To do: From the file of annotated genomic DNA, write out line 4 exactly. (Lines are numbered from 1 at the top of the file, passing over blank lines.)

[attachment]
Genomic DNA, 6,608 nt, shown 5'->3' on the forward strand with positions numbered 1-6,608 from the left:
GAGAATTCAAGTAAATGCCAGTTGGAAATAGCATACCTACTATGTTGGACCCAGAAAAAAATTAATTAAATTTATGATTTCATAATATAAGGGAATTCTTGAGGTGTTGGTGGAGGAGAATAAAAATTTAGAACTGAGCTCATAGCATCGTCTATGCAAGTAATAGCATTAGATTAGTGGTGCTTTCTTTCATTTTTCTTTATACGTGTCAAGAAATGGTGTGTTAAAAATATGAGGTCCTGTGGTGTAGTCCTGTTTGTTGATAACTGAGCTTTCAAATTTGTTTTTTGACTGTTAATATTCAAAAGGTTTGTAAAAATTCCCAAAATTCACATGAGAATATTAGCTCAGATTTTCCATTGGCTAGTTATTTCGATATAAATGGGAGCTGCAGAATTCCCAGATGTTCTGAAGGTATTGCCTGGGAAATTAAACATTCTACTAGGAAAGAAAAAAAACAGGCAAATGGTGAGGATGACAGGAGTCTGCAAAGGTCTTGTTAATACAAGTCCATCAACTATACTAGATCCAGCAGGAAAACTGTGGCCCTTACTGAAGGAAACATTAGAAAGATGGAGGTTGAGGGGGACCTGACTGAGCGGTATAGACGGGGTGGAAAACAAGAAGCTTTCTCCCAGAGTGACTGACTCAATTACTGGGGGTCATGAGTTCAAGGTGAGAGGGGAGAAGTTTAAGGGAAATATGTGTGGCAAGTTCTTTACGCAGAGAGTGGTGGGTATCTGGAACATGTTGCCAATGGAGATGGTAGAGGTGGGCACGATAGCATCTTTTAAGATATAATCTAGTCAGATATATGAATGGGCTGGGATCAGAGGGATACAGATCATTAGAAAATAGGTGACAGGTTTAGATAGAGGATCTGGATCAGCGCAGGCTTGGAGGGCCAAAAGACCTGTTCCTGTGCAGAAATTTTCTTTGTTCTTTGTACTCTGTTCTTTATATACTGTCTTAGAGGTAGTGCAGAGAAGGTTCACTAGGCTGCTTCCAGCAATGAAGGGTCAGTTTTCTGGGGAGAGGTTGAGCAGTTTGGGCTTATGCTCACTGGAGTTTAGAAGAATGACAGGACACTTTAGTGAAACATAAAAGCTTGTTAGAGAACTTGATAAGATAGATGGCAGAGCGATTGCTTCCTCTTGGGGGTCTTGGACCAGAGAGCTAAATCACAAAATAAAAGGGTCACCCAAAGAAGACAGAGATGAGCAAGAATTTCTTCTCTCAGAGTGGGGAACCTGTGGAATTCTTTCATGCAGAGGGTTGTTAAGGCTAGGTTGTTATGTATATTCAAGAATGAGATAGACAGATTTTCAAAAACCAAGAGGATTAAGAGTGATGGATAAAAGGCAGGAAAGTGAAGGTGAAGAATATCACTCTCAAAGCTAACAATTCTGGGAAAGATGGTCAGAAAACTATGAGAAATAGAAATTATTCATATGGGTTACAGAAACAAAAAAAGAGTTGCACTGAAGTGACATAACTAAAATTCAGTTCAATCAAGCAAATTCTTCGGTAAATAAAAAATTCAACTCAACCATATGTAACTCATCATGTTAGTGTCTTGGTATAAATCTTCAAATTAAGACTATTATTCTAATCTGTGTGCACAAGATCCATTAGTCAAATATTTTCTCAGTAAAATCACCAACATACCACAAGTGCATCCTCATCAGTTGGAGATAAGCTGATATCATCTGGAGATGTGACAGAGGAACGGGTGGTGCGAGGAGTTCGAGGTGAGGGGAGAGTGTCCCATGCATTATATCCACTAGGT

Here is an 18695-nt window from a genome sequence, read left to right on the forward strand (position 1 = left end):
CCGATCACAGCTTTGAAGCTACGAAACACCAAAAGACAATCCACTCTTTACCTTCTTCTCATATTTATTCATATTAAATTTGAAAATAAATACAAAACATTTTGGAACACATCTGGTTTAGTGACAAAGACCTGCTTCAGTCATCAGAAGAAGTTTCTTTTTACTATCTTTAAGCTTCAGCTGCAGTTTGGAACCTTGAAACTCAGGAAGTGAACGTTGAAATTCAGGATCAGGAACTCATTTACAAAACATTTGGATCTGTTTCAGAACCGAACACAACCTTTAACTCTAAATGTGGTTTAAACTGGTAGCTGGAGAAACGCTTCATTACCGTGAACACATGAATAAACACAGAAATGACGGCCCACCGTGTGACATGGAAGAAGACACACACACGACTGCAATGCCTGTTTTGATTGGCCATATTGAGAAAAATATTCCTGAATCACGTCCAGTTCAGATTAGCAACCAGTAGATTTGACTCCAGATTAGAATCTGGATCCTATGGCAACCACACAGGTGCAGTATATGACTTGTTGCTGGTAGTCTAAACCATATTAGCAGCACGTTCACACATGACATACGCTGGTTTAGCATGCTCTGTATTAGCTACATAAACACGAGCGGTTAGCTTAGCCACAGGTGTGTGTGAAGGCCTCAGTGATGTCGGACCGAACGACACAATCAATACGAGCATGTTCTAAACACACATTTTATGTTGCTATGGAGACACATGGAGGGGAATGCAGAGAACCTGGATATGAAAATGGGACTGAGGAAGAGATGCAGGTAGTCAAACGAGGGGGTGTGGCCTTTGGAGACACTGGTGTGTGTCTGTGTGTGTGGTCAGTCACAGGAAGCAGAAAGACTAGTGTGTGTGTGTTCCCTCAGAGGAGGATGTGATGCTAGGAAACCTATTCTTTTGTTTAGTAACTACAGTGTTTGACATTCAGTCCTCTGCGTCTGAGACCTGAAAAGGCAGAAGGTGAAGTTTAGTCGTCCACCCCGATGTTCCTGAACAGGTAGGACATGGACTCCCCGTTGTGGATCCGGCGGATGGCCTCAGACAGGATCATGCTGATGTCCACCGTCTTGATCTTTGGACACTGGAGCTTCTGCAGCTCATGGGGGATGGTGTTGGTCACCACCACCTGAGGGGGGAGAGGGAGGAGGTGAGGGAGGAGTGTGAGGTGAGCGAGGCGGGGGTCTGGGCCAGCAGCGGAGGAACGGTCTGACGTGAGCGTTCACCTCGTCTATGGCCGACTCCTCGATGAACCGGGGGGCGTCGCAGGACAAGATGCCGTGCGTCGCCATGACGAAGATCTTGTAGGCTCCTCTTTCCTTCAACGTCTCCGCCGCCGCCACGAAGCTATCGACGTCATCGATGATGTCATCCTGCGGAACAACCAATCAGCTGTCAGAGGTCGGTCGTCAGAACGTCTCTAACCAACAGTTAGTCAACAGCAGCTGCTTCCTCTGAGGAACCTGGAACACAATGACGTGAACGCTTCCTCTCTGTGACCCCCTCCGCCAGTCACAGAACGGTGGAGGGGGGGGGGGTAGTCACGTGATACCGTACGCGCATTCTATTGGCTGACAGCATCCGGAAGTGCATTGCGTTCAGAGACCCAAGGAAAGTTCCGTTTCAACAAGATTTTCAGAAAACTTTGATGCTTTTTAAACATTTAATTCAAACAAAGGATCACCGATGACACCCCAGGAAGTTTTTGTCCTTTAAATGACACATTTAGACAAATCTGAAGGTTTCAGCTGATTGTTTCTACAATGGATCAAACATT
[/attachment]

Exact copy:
CCGATCACAGCTTTGAAGCTACGAAACACCAAAAGACAATCCACTCTTTACCTTCTTCTCATATTTATTCATATTAAATTTGAAAATAAATACAAAACATTTTGGAACACATCTGGTTTAGTGACAAAGACCTGCTTCAGTCATCAGAAGAAGTTTCTTTTTACTATCTTTAAGCTTCAGCTGCAGTTTGGAACCTTGAAACTCAGGAAGTGAACGTTGAAATTCAGGATCAGGAACTCATTTACAAAACATTTGGATCTGTTTCAGAACCGAACACAACCTTTAACTCTAAATGTGGTTTAAACTGGTAGCTGGAGAAACGCTTCATTACCGTGAACACATGAATAAACACAGAAATGACGGCCCACCGTGTGACATGGAAGAAGACACACACACGACTGCAATGCCTGTTTTGATTGGCCATATTGAGAAAAATATTCCTGAATCACGTCCAGTTCAGATTAGCAACCAGTAGATTTGACTCCAGATTAGAATCTGGATCCTATGGCAACCACACAGGTGCAGTATATGACTTGTTGCTGGTAGTCTAAACCATATTAGCAGCACGTTCACACATGACATACGCTGGTTTAGCATGCTCTGTATTAGCTACATAAACACGAGCGGTTAGCTTAGCCACAGGTGTGTGTGAAGGCCTCAGTGATGTCGGACCGAACGACACAATCAATACGAGCATGTTCTAAACACACATTTTATGTTGCTATGGAGACACATGGAGGGGAATGCAGAGAACCTGGATATGAAAATGGGACTGAGGAAGAGATGCAGGTAGTCAAACGAGGGGGTGTGGCCTTTGGAGACACTGGTGTGTGTCTGTGTGTGTGGTCAGTCACAGGAAGCAGAAAGACTAGTGTGTGTGTGTTCCCTCAGAGGAGGATGTGATGCTAGGAAACCTATTCTTTTGTTTAGTAACTACAGTGTTTGACATTCAGTCCTCTGCGTCTGAGACCTGAAAAGGCAGAAGGTGAAGTTTAGTCGTCCACCCCGATGTTCCTGAACAGGTAGGACATGGACTCCCCGTTGTGGATCCGGCGGATGGCCTCAGACAGGATCATGCTGATGTCCACCGTCTTGATCTTTGGACACTGGAGCTTCTGCAGCTCATGGGGGATGGTGTTGGTCACCACCACCTGAGGGGGGAGAGGGAGGAGGTGAGGGAGGAGTGTGAGGTGAGCGAGGCGGGGGTCTGGGCCAGCAGCGGAGGAACGGTCTGACGTGAGCGTTCACCTCGTCTATGGCCGACTCCTCGATGAACCGGGGGGCGTCGCAGGACAAGATGCCGTGCGTCGCCATGACGAAGATCTTGTAGGCTCCTCTTTCCTTCAACGTCTCCGCCGCCGCCACGAAGCTATCGACGTCATCGATGATGTCATCCTGCGGAACAACCAATCAGCTGTCAGAGGTCGGTCGTCAGAACGTCTCTAACCAACAGTTAGTCAACAGCAGCTGCTTCCTCTGAGGAACCTGGAACACAATGACGTGAACGCTTCCTCTCTGTGACCCCCTCCGCCAGTCACAGAACGGTGGAGGGGGGGGGGGTAGTCACGTGATACCGTACGCGCATTCTATTGGCTGACAGCATCCGGAAGTGCATTGCGTTCAGAGACCCAAGGAAAGTTCCGTTTCAACAAGATTTTCAGAAAACTTTGATGCTTTTTAAACATTTAATTCAAACAAAGGATCACCGATGACACCCCAGGAAGTTTTTGTCCTTTAAATGACACATTTAGACAAATCTGAAGGTTTCAGCTGATTGTTTCTACAATGGATCAAACATT